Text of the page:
When I was on Twitter last I remember Crane/James Callahan talking a bunch about the Brechtian maxim: “Don’t start from the good old things but the bad new ones.” I think about this a lot. Let the new things be bad, and we can put well-intended-but-intellectually-uncurious types (academics) to work sorting out how to make those things good while we come up with more bad new things. Brecht was very bad. I am bad! I am nowhere near as bad as Brecht, fortunately. But nonetheless, I invite my own cancellation. Every time I see “cancel” in the context of ostracism for un-woke thoughts, I think of Hegel; I think of spirit coming to know itself by taking the roundabout path through its own negative, by cancelling itself so that it can come to understand what it was all along. Isn’t that the most logical connotation of the word?

I feel like in this time I’ve started thinking a lot more about “literature” and less about “philosophy-qua-politics.” (I won’t call it just “philosophy” because by philosophy I understand it to mean this overarching structure of knowledge that grounds, mediates, brings forth all the other disciplines.) This is something I think Sam Kriss wrote about too, and something I think I made fun of him for. But I have no regrets about that.

I’ve been working on a book. Or a book proposal, rather. But it will be a book, because I’ve already done so much of it that there’s no turning back now. It’s going to be very dope. It will be the culmination of the work I’ve done in the past years, stripped of the academic pretension but keeping all the valuable insights. Dostoevsky didn’t just write in theory jargon. I am not a Dostoevsky but I am at least a Sartre, a chic pseud who liked to imagine suffering while enjoying all the banal pleasures of bourgeois life. I’ve been thinking a lot about the useless philosophy of the existentialists, which is relevant to my book. It’s hard to not want to share everything about it, but it’s gotta be secret. You will see it soon enough.

Stop Calling Me a Psychoanalyst

There is a common misconception of psychoanalysis that claims that it reduces all psychological problems to one particular schema that inevitably returns “sexual repression” in some variation, like a magic 8-ball’s answer to everything. This is an response I’ve heard to my writing on fascism and “masculine anxiety,” ostensibly to refute that there is any connection between the two at all. I am not an analyst so I have no grounds or reason to defend the practice itself, but it is nonetheless worth addressing because my work is generally informed by Freud, Lacan, and others.

Usually this is intended to resist an “uncovering” of some obvious surface aspect in “manosphere” or other far-right phenomena. It doesn’t take a rocket scientist or a licensed psychoanalyst to see that a general group like “fitcels” bodybuilds to compensate for a perceived weakness, wish to make their flesh literal armor, that they’re terrified of women, and so on. In fact these sorts of points are more often than not openly admitted by their members. It should go without saying that this sort of truth—about a collective—is well outside the range of psychoanalysis. The truth of these observations are so mundane as to be banal.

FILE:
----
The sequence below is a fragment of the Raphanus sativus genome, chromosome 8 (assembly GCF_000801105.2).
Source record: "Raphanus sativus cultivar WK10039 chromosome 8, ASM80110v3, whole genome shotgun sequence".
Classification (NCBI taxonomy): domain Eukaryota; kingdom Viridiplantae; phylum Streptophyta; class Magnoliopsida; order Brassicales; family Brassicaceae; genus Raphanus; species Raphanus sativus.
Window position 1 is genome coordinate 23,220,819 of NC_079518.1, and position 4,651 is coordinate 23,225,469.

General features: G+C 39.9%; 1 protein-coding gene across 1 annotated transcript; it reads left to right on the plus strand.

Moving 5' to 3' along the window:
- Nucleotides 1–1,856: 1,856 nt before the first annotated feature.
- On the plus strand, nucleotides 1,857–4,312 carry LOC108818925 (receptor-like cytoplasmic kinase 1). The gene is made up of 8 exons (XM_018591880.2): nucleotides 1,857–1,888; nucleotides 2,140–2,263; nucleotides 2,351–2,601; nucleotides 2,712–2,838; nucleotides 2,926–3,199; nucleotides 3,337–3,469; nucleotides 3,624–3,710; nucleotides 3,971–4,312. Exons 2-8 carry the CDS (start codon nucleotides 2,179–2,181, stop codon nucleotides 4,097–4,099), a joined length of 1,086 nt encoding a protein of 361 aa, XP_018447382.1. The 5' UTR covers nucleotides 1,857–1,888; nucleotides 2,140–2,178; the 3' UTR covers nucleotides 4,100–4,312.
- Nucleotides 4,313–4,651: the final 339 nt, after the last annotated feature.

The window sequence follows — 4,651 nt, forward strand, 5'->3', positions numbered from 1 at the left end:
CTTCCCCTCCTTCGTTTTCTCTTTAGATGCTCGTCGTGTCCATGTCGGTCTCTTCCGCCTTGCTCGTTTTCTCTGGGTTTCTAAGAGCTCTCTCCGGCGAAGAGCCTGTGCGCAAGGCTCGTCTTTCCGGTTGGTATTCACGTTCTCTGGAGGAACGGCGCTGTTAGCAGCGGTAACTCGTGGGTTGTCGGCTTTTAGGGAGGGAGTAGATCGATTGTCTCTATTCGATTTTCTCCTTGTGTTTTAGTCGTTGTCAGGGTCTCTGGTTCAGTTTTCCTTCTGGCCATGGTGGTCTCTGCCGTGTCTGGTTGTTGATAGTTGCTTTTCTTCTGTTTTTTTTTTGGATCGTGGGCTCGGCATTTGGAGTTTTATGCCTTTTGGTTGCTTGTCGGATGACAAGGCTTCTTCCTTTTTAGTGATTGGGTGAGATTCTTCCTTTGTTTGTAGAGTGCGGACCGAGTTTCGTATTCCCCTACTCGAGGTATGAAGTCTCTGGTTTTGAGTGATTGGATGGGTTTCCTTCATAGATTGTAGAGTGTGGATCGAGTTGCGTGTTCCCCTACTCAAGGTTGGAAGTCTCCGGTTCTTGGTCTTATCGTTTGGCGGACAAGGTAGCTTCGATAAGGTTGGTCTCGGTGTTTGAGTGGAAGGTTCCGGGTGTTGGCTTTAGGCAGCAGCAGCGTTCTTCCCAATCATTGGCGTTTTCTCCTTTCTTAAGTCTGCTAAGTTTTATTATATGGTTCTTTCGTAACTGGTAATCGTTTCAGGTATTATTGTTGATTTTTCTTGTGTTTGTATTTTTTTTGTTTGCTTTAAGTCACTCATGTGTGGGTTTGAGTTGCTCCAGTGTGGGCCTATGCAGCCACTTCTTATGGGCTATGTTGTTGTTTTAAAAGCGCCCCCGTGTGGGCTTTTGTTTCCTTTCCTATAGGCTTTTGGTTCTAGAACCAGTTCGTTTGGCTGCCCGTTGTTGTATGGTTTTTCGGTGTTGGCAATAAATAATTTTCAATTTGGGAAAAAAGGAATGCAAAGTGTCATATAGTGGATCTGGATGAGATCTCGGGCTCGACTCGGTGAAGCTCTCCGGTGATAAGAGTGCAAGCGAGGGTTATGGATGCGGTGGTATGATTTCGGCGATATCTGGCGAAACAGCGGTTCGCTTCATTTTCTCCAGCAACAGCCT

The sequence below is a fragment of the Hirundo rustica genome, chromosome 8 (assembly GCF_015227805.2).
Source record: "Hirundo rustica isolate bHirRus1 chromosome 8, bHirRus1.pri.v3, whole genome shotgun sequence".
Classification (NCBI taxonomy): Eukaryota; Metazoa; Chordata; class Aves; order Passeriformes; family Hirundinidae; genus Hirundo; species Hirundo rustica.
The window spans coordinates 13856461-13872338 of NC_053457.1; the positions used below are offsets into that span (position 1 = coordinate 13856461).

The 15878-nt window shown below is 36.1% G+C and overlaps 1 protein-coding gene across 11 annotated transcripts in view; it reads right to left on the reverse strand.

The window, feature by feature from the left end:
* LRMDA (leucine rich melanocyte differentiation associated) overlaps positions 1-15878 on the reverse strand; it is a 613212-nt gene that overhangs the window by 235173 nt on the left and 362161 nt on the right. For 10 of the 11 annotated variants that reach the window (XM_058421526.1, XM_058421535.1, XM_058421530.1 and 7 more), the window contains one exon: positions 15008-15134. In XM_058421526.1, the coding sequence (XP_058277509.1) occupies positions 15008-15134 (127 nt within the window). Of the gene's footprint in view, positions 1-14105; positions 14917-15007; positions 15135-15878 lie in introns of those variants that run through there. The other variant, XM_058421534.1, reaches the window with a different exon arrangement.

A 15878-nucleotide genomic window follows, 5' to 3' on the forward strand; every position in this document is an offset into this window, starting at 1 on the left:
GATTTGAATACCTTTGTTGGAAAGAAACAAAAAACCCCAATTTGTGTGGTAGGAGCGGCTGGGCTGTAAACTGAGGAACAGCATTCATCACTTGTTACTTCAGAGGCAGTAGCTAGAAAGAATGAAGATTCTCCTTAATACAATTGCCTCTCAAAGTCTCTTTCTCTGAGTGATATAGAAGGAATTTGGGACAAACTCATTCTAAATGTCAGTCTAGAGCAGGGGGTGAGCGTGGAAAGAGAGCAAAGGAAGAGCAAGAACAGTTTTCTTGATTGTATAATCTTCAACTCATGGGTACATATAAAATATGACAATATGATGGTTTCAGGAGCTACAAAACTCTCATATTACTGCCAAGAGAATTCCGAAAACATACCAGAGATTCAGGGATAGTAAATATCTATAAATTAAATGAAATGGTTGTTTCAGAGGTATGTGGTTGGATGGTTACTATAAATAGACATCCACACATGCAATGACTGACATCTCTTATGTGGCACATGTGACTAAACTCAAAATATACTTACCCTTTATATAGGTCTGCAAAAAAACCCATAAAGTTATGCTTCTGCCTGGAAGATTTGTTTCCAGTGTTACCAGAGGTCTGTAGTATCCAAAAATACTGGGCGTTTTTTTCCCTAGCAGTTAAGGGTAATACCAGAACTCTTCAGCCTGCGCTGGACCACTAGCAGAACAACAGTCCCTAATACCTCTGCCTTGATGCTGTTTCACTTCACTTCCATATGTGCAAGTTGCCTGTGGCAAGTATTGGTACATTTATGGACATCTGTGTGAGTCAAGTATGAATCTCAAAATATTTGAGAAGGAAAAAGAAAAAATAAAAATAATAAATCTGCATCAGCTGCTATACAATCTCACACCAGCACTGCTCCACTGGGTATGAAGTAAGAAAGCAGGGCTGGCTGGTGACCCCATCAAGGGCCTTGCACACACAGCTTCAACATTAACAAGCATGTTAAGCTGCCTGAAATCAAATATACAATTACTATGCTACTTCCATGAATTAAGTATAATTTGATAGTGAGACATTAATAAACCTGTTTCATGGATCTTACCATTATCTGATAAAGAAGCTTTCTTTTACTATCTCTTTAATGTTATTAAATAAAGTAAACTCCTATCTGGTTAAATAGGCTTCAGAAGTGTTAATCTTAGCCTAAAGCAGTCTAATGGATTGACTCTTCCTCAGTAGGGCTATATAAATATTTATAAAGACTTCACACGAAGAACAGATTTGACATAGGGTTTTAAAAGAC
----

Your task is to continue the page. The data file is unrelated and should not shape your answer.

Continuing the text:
It is the obviousness and banality of the truth that makes it unspeakable. And so the members of these online fandoms must mediate their relationship to it with an ironic distance. The leaders see themselves as characters, Roosh is a performance, BAP is a performance (undoubtedly they themselves know that most of their followers are idiots). Irony mediates everything these days because there is such an abundance of noise that the various channels need to be distinguished from each other. It feels almost impossible to have an unironic position on the internet.

The ironic position in these far-right/manosphere contexts means that, in short, since they talk about sex they can’t be sexually repressed in any sense. With the BAP fandom, the overt and excessive homoeroticism specifically defends them against the accusation that there is anything “gay” or “weak” about them, since they are supposedly aware of their fixation on male bodies, the “Dominated by Doug” text, and all the other artful parts of that whole hyper-erotic fascist mythos.

The misconception implies that since we now live in a permissive society—sex is promoted everywhere you look: at the cinema, at the theatre, at the Super Bowl, on TV and in newspapers, in songs and on beaches, in podcasts and Twitch streams, in our cars sitting in traffic, in schools, and even in churches—people are supposedly less anxious about problems linked to the sexual sphere. The taboos have fallen, they say, and people are no longer afraid of sex.

Lacan called the idea that sex is invading all aspects of life “an advertising phenomenon”—and we know it probably applies now even more than back then. And it’s clear that even in a so-called permissive society people never fail to find a way to be immiserate themselves over their sexuality. You can teach teenagers how to use condoms and practice safe sex and they’ll still turn into incel spree killers (although that shouldn’t necessarily dissuade us from doing so).